Munster boss Johann van Graan believes his team’s successive Champions Cup victories against Wasps and Castres Olympique came at the right time after “a real mental battle the last few weeks” due to the province’s Covid-19 crisis.
On Saturday against Castres at Thomond Park, young fly-half Ben Healy made his first European start and led the way as he slotted four penalties as Munster repelled Castres in a turgid 19-13 win.
Number eights Jack O’Donoghue and Kevin Kornath traded tries, the latter’s score earning the visitors a losing bonus point during the game’s latter stages.
It has been a whirlwind spell for Van Graan, whose departure to Bath at the end of the season was confirmed this week. An ill-fated United Rugby Championship trip to South Africa saw Munster begin their European campaign with 34 players in quarantine, yet they still managed to beat Wasps in the opening round last week.
Happy with result but not performance
“We are very happy with the win, happy to have the nine points, although it is not the performance that we wanted,” admitted the South African.
“This was not easy on the eye, it was an ugly win. But it was the first game for a lot of guys for seven weeks. Yes, we can certainly perform better but it has been a real mental battle the last few weeks.
“We hope to get everyone out of isolation in the next two days, and then we can be together as a squad for first time since the Ospreys week back in October.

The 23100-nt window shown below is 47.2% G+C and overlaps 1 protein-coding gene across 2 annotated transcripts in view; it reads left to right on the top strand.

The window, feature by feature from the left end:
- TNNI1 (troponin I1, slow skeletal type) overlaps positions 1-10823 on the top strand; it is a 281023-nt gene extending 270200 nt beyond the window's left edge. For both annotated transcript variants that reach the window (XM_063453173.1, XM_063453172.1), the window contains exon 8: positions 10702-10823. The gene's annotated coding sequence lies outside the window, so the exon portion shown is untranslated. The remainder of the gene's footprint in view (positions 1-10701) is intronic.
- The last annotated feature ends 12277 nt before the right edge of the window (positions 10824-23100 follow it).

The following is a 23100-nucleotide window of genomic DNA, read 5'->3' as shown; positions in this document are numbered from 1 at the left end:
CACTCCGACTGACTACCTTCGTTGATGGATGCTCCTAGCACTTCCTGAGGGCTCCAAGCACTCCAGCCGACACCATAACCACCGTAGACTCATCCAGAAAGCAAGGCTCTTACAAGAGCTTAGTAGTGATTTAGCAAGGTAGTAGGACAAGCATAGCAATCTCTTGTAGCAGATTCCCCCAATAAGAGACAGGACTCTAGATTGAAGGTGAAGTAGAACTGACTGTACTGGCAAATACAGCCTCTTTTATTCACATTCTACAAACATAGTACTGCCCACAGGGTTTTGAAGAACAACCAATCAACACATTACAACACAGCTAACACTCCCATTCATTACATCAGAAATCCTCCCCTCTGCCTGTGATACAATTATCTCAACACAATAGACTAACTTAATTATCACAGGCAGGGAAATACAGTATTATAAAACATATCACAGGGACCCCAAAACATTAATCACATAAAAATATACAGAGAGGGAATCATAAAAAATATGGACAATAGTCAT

“The thing I am glad about is that we have two wins out of two. When we spoke a few weeks ago, we certainly would have taken that.”
Meanwhile, Springbok star Damian de Allende’s ability to make metres earned him the Heineken star-of-the-match award. However, he missed out on a try to crown his performance.
“I thought when we held on to the ball, we did very well and we got metres. But I think we tried to look for the offload too much. It was just that final pass,” he acknowledged, reflecting on why the hosts finished with just one try.
“It was frustrating on the field where we felt we should have scored but we didn’t. Still happy to get the win but we left a bit out there.”
On the TMO decision which denied him a try before half-time – he was adjudged not to be in control of the ball – he said: “Honestly I felt it was a try. If it wasn’t, I would say it wasn’t.
“It wasn’t given but at least Jack’s was, which was nice. It was a good finish from him. I’m just glad we got the win.”
Castres backs coach David Darricarrere felt they could take a lot out of a gritty team performance in Limerick.
“The bonus point is satisfying because the players produced a big performance. We never gave up against one of the best teams in Europe. It shows the depth of the squad and the spirit of the group,” he said.
“We could even have done better on a few balls, we gave some disappointing penalties away. But overall, we’re pleased with how we played, particularly as there were a fair few changes.
“We’ll now turn our attention to the Top 14 and try to continue working with the whole group to perform next weekend, away to Perpignan.”
Danny Wilson promises more from Glasgow Warriors
Meanwhile, Glasgow Warriors coach Danny Wilson was delighted with his players’ performance in their 22-7 Champions Cup win against Exeter Chiefs at Scotstoun but promised they have still not reached their full potential.
For the hosts, Johnny Matthews scored a late try which Duncan Weir converted, after Ross Thompson added five penalties, while Sam Simmonds crossed for Exeter’s only try and his brother Joe added the extras.
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